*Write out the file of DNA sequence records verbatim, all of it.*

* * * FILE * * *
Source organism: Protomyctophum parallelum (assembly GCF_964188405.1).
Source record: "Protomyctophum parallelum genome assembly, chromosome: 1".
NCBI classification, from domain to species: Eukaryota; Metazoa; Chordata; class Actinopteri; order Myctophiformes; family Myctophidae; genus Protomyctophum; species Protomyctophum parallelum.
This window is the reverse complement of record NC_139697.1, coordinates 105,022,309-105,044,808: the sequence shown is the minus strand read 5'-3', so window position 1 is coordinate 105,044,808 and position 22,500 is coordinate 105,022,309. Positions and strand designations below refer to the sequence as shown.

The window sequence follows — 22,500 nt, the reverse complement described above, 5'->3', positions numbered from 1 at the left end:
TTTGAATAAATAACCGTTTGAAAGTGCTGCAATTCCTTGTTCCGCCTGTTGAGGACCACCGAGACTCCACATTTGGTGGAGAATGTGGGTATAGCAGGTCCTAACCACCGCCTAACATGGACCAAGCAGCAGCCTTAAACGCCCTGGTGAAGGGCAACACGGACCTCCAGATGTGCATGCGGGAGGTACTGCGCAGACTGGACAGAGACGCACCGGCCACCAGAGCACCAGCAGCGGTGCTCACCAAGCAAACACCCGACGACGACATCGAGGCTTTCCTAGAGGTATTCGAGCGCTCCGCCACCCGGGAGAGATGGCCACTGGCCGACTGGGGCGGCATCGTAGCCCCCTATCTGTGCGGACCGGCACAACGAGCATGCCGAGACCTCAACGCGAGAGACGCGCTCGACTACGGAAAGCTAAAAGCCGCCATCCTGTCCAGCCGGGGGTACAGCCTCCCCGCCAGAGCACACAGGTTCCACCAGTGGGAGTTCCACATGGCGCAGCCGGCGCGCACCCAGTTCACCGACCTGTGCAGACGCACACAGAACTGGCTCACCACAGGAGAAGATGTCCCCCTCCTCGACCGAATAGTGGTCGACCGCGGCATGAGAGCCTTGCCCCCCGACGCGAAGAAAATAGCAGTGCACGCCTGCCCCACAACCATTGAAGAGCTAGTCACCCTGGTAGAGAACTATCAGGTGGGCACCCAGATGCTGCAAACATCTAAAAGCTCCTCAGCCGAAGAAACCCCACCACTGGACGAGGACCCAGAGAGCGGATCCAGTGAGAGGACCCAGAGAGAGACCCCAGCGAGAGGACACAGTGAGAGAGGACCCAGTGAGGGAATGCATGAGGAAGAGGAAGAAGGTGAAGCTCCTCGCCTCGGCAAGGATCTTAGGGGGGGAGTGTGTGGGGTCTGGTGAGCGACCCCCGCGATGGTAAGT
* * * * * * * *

Source organism: Protomyctophum parallelum (assembly GCF_964188405.1).
Source record: "Protomyctophum parallelum genome assembly, chromosome: 1".
NCBI classification, from domain to species: Eukaryota; Metazoa; Chordata; class Actinopteri; order Myctophiformes; family Myctophidae; genus Protomyctophum; species Protomyctophum parallelum.
This window is the reverse complement of record NC_139697.1, coordinates 105,022,309-105,044,808: the sequence shown is the minus strand read 5'-3', so window position 1 is coordinate 105,044,808 and position 22,500 is coordinate 105,022,309. Positions and strand designations below refer to the sequence as shown.

The window sequence follows — 22,500 nt, the reverse complement described above, 5'->3', positions numbered from 1 at the left end:
TTTGAATAAATAACCGTTTGAAAGTGCTGCAATTCCTTGTTCCGCCTGTTGAGGACCACCGAGACTCCACATTTGGTGGAGAATGTGGGTATAGCAGGTCCTAACCACCGCCTAACATGGACCAAGCAGCAGCCTTAAACGCCCTGGTGAAGGGCAACACGGACCTCCAGATGTGCATGCGGGAGGTACTGCGCAGACTGGACAGAGACGCACCGGCCACCAGAGCACCAGCAGCGGTGCTCACCAAGCAAACACCCGACGACGACATCGAGGCTTTCCTAGAGGTATTCGAGCGCTCCGCCACCCGGGAGAGATGGCCACTGGCCGACTGGGGCGGCATCGTAGCCCCCTATCTGTGCGGACCGGCACAACGAGCATGCCGAGACCTCAACGCGAGAGACGCGCTCGACTACGGAAAGCTAAAAGCCGCCATCCTGTCCAGCCGGGGGTACAGCCTCCCCGCCAGAGCACACAGGTTCCACCAGTGGGAGTTCCACATGGCGCAGCCGGCGCGCACCCAGTTCACCGACCTGTGCAGACGCACACAGAACTGGCTCACCACAGGAGAAGATGTCCCCCTCCTCGACCGAATAGTGGTCGACCGCGGCATGAGAGCCTTGCCCCCCGACGCGAAGAAAATAGCAGTGCACGCCTGCCCCACAACCATTGAAGAGCTAGTCACCCTGGTAGAGAACTATCAGGTGGGCACCCAGATGCTGCAAACATCTAAAAGCTCCTCAGCCGAAGAAACCCCACCACTGGACGAGGACCCAGAGAGCGGATCCAGTGAGAGGACCCAGAGAGAGACCCCAGCGAGAGGACACAGTGAGAGAGGACCCAGTGAGGGAATGCATGAGGAAGAGGAAGAAGGTGAAGCTCCTCGCCTCGGCAAGGATCTTAGGGGGGGAGTGTGTGGGGTCTGGTGAGCGACCCCCGCGATGGTAAGT